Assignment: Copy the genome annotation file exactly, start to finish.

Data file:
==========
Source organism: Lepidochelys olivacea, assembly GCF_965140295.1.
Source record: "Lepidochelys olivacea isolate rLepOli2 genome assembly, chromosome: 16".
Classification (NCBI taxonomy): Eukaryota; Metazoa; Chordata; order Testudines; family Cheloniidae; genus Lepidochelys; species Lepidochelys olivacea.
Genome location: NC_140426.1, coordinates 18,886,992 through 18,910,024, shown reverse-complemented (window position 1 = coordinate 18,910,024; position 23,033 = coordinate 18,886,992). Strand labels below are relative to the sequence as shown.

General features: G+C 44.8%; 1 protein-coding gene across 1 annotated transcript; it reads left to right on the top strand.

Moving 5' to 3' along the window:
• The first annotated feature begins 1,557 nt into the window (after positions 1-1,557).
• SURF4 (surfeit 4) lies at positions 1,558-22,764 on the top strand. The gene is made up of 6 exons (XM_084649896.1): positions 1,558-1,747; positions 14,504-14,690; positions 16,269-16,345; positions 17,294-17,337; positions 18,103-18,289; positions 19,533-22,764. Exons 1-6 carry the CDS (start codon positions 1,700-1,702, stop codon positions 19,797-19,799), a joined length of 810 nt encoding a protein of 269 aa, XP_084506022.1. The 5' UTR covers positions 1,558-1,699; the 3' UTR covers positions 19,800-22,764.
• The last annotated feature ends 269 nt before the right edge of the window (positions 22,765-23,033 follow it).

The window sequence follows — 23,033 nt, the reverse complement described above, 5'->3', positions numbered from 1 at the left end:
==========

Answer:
Source organism: Lepidochelys olivacea, assembly GCF_965140295.1.
Source record: "Lepidochelys olivacea isolate rLepOli2 genome assembly, chromosome: 16".
Classification (NCBI taxonomy): Eukaryota; Metazoa; Chordata; order Testudines; family Cheloniidae; genus Lepidochelys; species Lepidochelys olivacea.
Genome location: NC_140426.1, coordinates 18,886,992 through 18,910,024, shown reverse-complemented (window position 1 = coordinate 18,910,024; position 23,033 = coordinate 18,886,992). Strand labels below are relative to the sequence as shown.

General features: G+C 44.8%; 1 protein-coding gene across 1 annotated transcript; it reads left to right on the top strand.

Moving 5' to 3' along the window:
• The first annotated feature begins 1,557 nt into the window (after positions 1-1,557).
• SURF4 (surfeit 4) lies at positions 1,558-22,764 on the top strand. The gene is made up of 6 exons (XM_084649896.1): positions 1,558-1,747; positions 14,504-14,690; positions 16,269-16,345; positions 17,294-17,337; positions 18,103-18,289; positions 19,533-22,764. Exons 1-6 carry the CDS (start codon positions 1,700-1,702, stop codon positions 19,797-19,799), a joined length of 810 nt encoding a protein of 269 aa, XP_084506022.1. The 5' UTR covers positions 1,558-1,699; the 3' UTR covers positions 19,800-22,764.
• The last annotated feature ends 269 nt before the right edge of the window (positions 22,765-23,033 follow it).

The window sequence follows — 23,033 nt, the reverse complement described above, 5'->3', positions numbered from 1 at the left end: